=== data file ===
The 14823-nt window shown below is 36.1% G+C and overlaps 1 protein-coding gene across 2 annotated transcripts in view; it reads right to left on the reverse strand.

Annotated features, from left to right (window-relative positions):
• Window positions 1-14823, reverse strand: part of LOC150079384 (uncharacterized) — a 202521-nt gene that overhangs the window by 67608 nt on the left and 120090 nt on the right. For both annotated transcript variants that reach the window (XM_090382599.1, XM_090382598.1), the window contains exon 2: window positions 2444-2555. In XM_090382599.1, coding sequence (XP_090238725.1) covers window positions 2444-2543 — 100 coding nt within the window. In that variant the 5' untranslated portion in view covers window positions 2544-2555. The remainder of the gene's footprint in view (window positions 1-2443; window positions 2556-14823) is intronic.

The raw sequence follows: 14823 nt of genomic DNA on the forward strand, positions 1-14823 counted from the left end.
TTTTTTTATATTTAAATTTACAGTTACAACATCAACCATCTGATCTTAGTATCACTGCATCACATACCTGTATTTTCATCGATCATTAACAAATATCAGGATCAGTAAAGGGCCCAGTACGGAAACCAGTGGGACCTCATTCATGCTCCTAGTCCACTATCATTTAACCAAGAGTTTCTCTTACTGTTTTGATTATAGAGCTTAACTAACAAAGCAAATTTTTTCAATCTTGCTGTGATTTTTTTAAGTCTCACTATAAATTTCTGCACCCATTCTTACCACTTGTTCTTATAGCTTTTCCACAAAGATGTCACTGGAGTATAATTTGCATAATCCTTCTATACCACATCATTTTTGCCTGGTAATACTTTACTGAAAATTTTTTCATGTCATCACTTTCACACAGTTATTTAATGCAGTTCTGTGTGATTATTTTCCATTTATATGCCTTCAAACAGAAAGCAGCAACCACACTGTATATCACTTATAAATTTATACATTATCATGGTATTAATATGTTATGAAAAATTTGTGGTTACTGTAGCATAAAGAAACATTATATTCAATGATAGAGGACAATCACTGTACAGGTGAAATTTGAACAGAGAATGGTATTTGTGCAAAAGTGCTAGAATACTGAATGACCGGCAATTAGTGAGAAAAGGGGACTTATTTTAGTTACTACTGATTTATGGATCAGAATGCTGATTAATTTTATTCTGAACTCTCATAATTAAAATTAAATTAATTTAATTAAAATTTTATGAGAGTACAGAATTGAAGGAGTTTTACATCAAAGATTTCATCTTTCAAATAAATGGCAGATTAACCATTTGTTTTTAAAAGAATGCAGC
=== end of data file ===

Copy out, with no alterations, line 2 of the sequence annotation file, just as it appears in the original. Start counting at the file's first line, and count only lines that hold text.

Annotated features, from left to right (window-relative positions):